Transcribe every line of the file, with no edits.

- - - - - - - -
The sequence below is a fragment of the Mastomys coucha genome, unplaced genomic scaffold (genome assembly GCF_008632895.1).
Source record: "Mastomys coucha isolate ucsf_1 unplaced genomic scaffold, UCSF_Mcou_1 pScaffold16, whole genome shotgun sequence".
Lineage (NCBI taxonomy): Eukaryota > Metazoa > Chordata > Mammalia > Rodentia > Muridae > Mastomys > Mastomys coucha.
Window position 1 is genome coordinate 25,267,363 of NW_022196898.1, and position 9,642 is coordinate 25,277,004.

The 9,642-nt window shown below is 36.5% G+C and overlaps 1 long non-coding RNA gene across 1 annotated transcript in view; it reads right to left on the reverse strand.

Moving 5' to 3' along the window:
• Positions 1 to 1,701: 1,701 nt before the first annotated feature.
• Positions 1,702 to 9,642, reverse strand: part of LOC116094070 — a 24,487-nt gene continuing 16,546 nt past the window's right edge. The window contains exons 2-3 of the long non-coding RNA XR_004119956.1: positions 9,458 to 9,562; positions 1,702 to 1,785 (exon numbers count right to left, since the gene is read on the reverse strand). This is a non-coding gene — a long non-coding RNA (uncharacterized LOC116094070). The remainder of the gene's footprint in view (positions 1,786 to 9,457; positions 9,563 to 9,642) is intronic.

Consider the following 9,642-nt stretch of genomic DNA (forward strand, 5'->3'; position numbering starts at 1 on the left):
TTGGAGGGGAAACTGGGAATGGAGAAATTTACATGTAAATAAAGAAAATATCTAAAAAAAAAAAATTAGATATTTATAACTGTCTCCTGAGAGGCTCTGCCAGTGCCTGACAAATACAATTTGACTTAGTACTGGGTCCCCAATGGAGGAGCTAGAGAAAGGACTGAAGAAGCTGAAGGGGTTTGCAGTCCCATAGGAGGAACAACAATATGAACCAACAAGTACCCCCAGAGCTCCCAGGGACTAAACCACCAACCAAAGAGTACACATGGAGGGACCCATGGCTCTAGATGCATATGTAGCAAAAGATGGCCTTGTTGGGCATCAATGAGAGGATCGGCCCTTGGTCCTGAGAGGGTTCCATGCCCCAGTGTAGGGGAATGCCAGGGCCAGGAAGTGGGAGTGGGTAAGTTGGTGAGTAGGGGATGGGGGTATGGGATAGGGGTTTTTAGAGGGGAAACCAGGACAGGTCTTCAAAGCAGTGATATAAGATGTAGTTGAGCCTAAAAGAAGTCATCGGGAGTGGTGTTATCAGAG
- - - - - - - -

The sequence below is a fragment of the Mastomys coucha genome, unplaced genomic scaffold (genome assembly GCF_008632895.1).
Source record: "Mastomys coucha isolate ucsf_1 unplaced genomic scaffold, UCSF_Mcou_1 pScaffold16, whole genome shotgun sequence".
Lineage (NCBI taxonomy): Eukaryota > Metazoa > Chordata > Mammalia > Rodentia > Muridae > Mastomys > Mastomys coucha.
Window position 1 is genome coordinate 25,267,363 of NW_022196898.1, and position 9,642 is coordinate 25,277,004.

The 9,642-nt window shown below is 36.5% G+C and overlaps 1 long non-coding RNA gene across 1 annotated transcript in view; it reads right to left on the reverse strand.

Moving 5' to 3' along the window:
• Positions 1 to 1,701: 1,701 nt before the first annotated feature.
• Positions 1,702 to 9,642, reverse strand: part of LOC116094070 — a 24,487-nt gene continuing 16,546 nt past the window's right edge. The window contains exons 2-3 of the long non-coding RNA XR_004119956.1: positions 9,458 to 9,562; positions 1,702 to 1,785 (exon numbers count right to left, since the gene is read on the reverse strand). This is a non-coding gene — a long non-coding RNA (uncharacterized LOC116094070). The remainder of the gene's footprint in view (positions 1,786 to 9,457; positions 9,563 to 9,642) is intronic.

Consider the following 9,642-nt stretch of genomic DNA (forward strand, 5'->3'; position numbering starts at 1 on the left):
TTGGAGGGGAAACTGGGAATGGAGAAATTTACATGTAAATAAAGAAAATATCTAAAAAAAAAAAATTAGATATTTATAACTGTCTCCTGAGAGGCTCTGCCAGTGCCTGACAAATACAATTTGACTTAGTACTGGGTCCCCAATGGAGGAGCTAGAGAAAGGACTGAAGAAGCTGAAGGGGTTTGCAGTCCCATAGGAGGAACAACAATATGAACCAACAAGTACCCCCAGAGCTCCCAGGGACTAAACCACCAACCAAAGAGTACACATGGAGGGACCCATGGCTCTAGATGCATATGTAGCAAAAGATGGCCTTGTTGGGCATCAATGAGAGGATCGGCCCTTGGTCCTGAGAGGGTTCCATGCCCCAGTGTAGGGGAATGCCAGGGCCAGGAAGTGGGAGTGGGTAAGTTGGTGAGTAGGGGATGGGGGTATGGGATAGGGGTTTTTAGAGGGGAAACCAGGACAGGTCTTCAAAGCAGTGATATAAGATGTAGTTGAGCCTAAAAGAAGTCATCGGGAGTGGTGTTATCAGAG